Patient-Centered Care: Facilitated Sleep in Critical Care

Wednesday, 24 July 2013

Katelyn N. Brenton
Husson University, Bangor, ME

Learning Objective 1: Participants will learn about the effects that lack of sleep has on our patients and how it impacts their health.

Learning Objective 2: Participants will learn various interventions that can be implemented in order to maintain adequate levels of sleep for patients in critical care.

Purpose: With sleep deprivation, there is a significant drop in immune and cognitive functioning. Sleep deprivation negatively interferes with healing processes. This occurs when interruptions prevent patients from obtaining an entire 90 minute sleep cycle or a full sequence of sleep stages. The purpose of this study is to discover why patients are not sleeping well in hospital settings and the various methods nurses can implement in order to allow patients more time to sleep and heal. Nurses are responsible for providing patients adequate time to sleep, but also completing all the necessary tasks of patient care, which is difficult to balance during a busy shift.

Methods: Databases CINAHL, Nursing & Allied Health Collection, and Cochrane were searched using key words “sleep deprivation”, “intensive care unit”, and “nurse interventions”. Six articles were identified. The population of study was patients in the intensive care unit. Major nurse interventions implemented include noise and light reduction, improving patient comfort and clustering patient care activities. Patients receiving these interventions were compared to those who were not. The time frame was during the length of hospital stay in the intensive care unit.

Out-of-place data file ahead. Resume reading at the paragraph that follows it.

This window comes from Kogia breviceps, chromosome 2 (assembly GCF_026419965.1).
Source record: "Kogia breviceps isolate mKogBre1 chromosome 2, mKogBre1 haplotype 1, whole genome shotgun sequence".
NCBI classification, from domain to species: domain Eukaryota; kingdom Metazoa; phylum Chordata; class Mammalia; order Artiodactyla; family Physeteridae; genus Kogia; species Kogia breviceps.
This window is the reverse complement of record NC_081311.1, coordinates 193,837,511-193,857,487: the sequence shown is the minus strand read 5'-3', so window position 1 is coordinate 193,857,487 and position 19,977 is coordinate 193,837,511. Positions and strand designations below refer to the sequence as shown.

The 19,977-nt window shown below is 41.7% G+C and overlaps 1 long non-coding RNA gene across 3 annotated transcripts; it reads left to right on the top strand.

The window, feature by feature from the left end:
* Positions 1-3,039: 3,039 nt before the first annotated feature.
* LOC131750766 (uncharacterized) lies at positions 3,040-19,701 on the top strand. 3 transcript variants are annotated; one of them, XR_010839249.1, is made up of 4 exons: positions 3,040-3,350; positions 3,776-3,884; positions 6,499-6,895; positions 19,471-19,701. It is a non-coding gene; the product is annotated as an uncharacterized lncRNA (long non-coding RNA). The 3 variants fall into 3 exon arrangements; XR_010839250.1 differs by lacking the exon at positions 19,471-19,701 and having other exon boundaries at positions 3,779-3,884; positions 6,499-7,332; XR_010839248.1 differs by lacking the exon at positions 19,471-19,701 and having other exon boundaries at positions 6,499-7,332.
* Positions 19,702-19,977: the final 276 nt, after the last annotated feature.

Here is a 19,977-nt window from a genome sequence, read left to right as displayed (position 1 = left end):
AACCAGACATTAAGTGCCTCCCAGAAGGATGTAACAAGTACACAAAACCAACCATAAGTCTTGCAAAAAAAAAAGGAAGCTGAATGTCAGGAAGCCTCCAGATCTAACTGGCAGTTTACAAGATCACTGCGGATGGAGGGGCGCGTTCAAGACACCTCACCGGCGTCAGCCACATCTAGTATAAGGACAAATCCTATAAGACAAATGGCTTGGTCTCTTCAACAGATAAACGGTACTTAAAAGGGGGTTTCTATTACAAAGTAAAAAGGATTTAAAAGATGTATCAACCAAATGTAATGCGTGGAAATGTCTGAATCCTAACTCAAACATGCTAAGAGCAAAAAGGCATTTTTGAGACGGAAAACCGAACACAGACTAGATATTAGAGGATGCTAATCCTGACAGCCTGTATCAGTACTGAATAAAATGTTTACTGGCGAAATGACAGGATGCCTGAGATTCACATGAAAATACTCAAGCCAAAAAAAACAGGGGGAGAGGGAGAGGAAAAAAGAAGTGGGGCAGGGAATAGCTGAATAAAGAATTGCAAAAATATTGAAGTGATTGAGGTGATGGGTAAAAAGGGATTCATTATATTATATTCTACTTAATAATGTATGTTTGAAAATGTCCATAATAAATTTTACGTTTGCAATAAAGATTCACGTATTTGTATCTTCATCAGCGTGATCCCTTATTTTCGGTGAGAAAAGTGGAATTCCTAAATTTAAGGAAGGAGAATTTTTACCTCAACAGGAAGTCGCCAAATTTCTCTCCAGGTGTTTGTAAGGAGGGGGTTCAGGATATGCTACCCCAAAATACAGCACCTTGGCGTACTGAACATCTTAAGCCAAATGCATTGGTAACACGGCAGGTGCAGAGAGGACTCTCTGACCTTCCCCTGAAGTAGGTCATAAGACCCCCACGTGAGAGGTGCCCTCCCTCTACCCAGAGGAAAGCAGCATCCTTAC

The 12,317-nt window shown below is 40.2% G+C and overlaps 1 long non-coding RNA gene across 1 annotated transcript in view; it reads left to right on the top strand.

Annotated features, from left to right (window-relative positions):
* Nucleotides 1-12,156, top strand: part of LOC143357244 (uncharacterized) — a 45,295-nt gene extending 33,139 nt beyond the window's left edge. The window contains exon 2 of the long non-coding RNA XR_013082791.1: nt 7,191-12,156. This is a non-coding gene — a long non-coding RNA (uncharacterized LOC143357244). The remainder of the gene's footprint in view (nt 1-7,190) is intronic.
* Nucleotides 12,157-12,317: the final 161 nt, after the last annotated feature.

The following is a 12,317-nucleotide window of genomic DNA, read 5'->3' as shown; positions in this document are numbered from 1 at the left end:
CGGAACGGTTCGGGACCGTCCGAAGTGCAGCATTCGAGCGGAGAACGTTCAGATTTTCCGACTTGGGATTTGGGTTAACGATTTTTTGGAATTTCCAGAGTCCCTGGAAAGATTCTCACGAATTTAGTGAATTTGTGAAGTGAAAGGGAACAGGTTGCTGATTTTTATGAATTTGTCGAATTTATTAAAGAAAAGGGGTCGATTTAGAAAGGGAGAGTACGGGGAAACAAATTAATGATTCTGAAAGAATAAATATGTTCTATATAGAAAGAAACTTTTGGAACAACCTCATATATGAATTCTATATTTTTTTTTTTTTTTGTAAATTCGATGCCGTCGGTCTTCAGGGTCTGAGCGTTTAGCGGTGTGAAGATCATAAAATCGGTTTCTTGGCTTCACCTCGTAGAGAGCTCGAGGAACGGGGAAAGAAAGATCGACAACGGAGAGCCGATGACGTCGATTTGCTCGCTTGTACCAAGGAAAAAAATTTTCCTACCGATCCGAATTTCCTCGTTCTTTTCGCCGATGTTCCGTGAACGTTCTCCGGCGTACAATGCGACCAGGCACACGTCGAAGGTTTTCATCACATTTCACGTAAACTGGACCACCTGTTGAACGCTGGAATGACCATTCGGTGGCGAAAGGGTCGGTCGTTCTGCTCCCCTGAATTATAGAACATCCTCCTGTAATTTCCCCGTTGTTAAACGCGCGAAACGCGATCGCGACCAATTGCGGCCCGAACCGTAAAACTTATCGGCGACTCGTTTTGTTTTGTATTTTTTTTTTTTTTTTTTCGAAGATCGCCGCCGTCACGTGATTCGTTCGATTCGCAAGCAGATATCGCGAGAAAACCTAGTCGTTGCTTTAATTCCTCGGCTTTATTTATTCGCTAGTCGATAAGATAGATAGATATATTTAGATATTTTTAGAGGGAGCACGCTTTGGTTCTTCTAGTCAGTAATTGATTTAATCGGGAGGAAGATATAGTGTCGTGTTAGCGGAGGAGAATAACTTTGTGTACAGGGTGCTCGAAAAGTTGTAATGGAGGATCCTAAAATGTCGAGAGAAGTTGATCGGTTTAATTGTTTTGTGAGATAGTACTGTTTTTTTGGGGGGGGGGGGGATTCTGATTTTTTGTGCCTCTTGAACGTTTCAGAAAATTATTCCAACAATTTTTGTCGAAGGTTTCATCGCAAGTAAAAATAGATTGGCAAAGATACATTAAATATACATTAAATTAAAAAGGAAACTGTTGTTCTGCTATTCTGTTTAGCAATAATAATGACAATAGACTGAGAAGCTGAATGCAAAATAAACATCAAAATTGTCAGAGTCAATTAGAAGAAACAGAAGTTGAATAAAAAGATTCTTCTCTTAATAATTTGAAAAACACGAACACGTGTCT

Results: Study results showed that many patients experience a loss of sleep when hospitalized in critical care units. In order to completely measure sleep patterns of patients, expensive, cumbersome equipment and skilled technicians are required. This serves as a large barrier to study this issue. Many of the interventions that nurses are using have been proven effective.

Conclusion: Interventions should be clustered to help facilitate patients’ sleep. Prioritizing is within the realm of nursing practice. More education for nursing staff and implementation of policies is needed to ensure that patients are receiving adequate sleep during their hospital stay. If nurses continue without this education, hospital stays may increase in length and patients may experience negative outcomes.